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Anderson v. Tallerico

United States District Court, Ninth Circuit

June 27, 2013

DION ANDERSON, Petitioner,
S. TALLERICO, Defendant.


JENNIFER L. THURSTON, Magistrate Judge.

Plaintiff Dion Anderson ("Plaintiff") is a state prisoner proceeding pro se and in forma pauperis in a prisoner civil rights action pursuant to 42 U.S.C. § 1983. The Court dismissed Plaintiff's original complaint on May 7, 2013, but granted him leave to file an amended complaint. (Doc. 11 at 9). Before the Court is Plaintiff's 16-page first amended complaint (Doc. 13) filed on June 6, 2013 and his 123-page motion for preliminary injunction (Doc. 14) filed the following day.

As required, the Court screens Plaintiff's first amended complaint (Doc. 13) and recommends the first amended complaint be DISMISSED without leave to amend. Further, the Court recommends that Plaintiff's motion for preliminary injunction be DENIED.


A. Screening Requirement

As Plaintiff seeks redress from governmental employees in a civil action, the Court is required to screen his complaint in order to identify any cognizable claims. 28 U.S.C. § 1915A(a)-(b). The Court shall "dismiss the complaint, or any portion of the complaint, if the complaint (1) is frivolous, malicious, or fails to state a claim upon which relief may be granted; or (2) seeks monetary relief from a defendant who is immune from such relief." 28 U.S.C. § 1915A(b); 28 U.S.C. § 1915(e)(2)(B)(i)-(iii).

B. Pleading Standards

1. Fed.R.Civ.P. 8(a)

"Pro se documents are to be liberally construed" and "must be held to less stringent standards than formal pleadings drafted by lawyers.'" Estelle v. Gamble , 429 U.S. 97, 106 (1976) (quoting Haines v. Kerner , 404 U.S. 519, 520-21 (1972)). "[They] can only be dismissed for failure to state a claim if it appears beyond doubt that the plaintiff can prove no set of facts in support of his claim which would entitle him to relief.'" Id . Under Federal Rule of Civil Procedure 8(a), "[a] pleading that states a claim for relief must contain: (1) a short and plaint statement of the grounds for the court's jurisdiction, ...; (2) a short and plain statement of the claim showing that the pleader is entitled to relief; and (3) a demand for the relief sought." Fed.R.Civ.P. 8(a). Each allegation must be simple, concise, and direct. Fed.R.Civ.P. 8(d)(1). While a complaint "does not need detailed factual allegations, a plaintiff's obligation to provide the grounds' of his entitlement to relief requires more than labels and conclusions, and a formulaic recitation of the elements of a cause of action will not do." Bell Atl. Corp. v. Twombly , 550 U.S. 544, 555-56 (2007) (internal quotation marks and citations omitted).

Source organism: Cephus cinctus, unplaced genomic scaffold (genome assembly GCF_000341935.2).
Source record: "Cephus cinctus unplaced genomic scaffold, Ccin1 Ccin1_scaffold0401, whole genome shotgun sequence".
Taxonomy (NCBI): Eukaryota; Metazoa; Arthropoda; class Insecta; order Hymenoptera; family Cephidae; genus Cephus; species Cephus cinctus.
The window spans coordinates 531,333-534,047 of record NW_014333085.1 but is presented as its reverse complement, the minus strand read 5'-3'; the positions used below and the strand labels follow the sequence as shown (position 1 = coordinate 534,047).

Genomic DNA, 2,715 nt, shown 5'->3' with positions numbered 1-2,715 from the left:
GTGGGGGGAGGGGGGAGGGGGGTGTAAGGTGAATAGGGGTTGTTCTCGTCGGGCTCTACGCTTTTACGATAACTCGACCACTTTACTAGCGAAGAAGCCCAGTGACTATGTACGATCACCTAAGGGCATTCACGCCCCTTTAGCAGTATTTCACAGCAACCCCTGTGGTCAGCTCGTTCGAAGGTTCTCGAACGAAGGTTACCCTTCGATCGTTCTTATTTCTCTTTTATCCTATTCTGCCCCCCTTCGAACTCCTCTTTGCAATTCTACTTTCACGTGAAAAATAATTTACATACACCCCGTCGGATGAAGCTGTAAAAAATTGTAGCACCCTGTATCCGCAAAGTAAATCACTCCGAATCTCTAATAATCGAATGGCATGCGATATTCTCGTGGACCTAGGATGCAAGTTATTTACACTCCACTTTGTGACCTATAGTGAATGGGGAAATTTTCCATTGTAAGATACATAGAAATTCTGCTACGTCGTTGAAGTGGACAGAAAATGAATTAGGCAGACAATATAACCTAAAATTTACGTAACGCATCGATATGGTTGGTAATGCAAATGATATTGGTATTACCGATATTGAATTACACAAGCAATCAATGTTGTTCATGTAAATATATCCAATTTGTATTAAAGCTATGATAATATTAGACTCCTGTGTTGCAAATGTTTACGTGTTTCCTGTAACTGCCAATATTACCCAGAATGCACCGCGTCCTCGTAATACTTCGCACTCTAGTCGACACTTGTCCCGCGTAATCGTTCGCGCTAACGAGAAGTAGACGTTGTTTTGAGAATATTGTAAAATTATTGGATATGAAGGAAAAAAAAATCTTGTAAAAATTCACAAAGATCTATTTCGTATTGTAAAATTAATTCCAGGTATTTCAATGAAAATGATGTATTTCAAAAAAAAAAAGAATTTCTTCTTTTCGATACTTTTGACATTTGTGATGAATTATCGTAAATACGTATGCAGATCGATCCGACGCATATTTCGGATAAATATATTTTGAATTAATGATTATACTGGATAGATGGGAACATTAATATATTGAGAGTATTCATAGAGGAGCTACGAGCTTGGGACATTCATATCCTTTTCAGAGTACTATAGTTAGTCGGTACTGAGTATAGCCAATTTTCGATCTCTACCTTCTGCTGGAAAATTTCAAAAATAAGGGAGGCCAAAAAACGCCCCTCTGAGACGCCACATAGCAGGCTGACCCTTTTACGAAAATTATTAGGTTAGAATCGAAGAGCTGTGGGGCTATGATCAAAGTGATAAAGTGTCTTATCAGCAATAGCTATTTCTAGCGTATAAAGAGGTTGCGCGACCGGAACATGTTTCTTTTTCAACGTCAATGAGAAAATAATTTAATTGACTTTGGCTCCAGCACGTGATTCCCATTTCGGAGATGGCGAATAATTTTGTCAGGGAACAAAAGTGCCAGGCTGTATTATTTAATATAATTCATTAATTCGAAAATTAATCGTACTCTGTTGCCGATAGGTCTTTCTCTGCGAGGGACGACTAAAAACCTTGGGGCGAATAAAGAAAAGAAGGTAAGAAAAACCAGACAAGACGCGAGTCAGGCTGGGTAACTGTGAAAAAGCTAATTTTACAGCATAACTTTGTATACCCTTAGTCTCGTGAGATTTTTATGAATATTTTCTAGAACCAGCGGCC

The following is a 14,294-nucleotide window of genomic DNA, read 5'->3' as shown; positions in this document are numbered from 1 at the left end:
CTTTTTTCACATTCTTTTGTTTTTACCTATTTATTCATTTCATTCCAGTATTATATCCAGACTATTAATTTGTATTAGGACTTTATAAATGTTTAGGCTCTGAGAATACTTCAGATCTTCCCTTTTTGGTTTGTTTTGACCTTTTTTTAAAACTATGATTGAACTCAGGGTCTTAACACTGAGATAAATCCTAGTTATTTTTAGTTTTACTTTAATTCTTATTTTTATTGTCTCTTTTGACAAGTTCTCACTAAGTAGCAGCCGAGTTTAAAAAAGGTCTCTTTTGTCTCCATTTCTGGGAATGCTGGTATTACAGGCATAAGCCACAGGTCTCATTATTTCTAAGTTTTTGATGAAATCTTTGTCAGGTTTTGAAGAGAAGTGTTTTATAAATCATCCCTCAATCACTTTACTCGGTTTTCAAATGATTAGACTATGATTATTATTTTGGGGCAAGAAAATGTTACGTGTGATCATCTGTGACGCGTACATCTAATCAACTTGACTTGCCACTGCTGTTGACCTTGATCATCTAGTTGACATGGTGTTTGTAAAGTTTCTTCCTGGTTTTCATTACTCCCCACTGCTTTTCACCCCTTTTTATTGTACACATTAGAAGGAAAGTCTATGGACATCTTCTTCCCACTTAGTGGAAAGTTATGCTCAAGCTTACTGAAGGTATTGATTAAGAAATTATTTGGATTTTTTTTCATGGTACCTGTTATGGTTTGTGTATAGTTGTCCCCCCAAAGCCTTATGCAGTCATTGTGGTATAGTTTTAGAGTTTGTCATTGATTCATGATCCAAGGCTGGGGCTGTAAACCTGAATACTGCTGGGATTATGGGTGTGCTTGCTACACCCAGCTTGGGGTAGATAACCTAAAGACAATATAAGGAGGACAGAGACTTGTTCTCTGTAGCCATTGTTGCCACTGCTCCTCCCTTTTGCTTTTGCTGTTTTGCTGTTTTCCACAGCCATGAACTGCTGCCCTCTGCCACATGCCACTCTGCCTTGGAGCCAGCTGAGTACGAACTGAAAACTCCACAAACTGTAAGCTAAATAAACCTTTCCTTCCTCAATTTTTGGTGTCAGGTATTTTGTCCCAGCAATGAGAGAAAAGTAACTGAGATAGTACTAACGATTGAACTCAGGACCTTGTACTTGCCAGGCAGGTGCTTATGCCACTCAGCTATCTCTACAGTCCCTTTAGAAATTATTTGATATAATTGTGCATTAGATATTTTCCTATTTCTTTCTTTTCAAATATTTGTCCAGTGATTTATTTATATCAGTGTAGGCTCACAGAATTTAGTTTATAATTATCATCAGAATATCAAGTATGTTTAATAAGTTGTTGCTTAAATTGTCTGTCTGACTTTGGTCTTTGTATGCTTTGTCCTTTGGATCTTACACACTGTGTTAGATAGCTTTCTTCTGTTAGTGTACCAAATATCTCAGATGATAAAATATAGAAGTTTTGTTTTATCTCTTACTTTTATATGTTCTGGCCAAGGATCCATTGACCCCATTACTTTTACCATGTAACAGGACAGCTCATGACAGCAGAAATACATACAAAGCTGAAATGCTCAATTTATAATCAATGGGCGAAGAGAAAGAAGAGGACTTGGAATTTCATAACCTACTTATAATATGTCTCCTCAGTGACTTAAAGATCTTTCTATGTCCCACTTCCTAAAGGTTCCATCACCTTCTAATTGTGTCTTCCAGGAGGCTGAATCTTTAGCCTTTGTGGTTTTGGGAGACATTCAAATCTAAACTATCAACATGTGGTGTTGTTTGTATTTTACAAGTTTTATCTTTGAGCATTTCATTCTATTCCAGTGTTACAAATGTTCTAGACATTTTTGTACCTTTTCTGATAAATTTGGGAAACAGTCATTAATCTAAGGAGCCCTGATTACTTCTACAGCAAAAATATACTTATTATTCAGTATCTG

In analyzing a pleading, the Court sets aside all conclusory allegations aside and accepts all non-conclusory factual allegations as true. Ashcroft v. Iqbal , 556 U.S. 662, 676-684 (2009).In doing so, it determines whether there are sufficient factual allegations to state a claim for relief that is plausible on its face. Id . "The plausibility standard is not akin to a probability requirement, but it asks for more than a sheer possibility that a defendant has acted unlawfully." (Id. at 678) (internal quotation marks and citation omitted). In determining plausibility, the Court is permitted "to draw on its judicial experience and common sense." Id. at 679.

As a preliminary matter, in granting Plaintiff leave to amend his complaint, the Court expressly mandated that "Plaintiff's first amended complaint, including the attached exhibits, SHALL NOT exceed 20 pages." (Doc. 11 at 8) (emphasis in the original). Plaintiff was also advised that he must set forth a plain and concise statement of his claim. Fed.R.Civ.P. 8(a); Doc. 11 at 2. However, in the first amended complaint, Plaintiff indicates that he desires the Court "to [O]rder [the] attached "Preliminary Injunctive Relief" (Id. at 4) as the relief he seeks. This motion is 123 pages long. (Doc. 14)

Because Plaintiff has been well-advised as to an acceptable length of his complaint, the Court presumes that Plaintiff's reference to his motion for preliminary injunction simply is an indication that he seeks only injunctive relief if he is successful in this litigation and not as an attempt to incorporate the motion into the complaint. In any event, the Court declines to consider the motion when evaluating the sufficiency of the complaint.

2. 42 U.S.C. § 1983

In order to sustain a cause of action under 42 U.S.C. § 1983, a plaintiff must show (i) that he suffered a violation of rights protected by the Constitution or created by federal statute, and (ii) that the violation was proximately caused by a person acting under color of state law. See Crumpton v. Gates , 947 F.2d 1418, 1420 (9th Cir. 1991). The causation requirement of § 1983 is satisfied only if a plaintiff demonstrates that a defendant did an affirmative act, participated in another's affirmative act, or omitted to perform an act which he was legally required to do that caused the deprivation of which the plaintiff complains. Arnold v. IBM , 637 F.2d 1350, 1355 (9th Cir. 1981) ( quoting Johnson v. Duffy , 588 F.2d 740, 743-44 (9th Cir. 1978)). 42 ...

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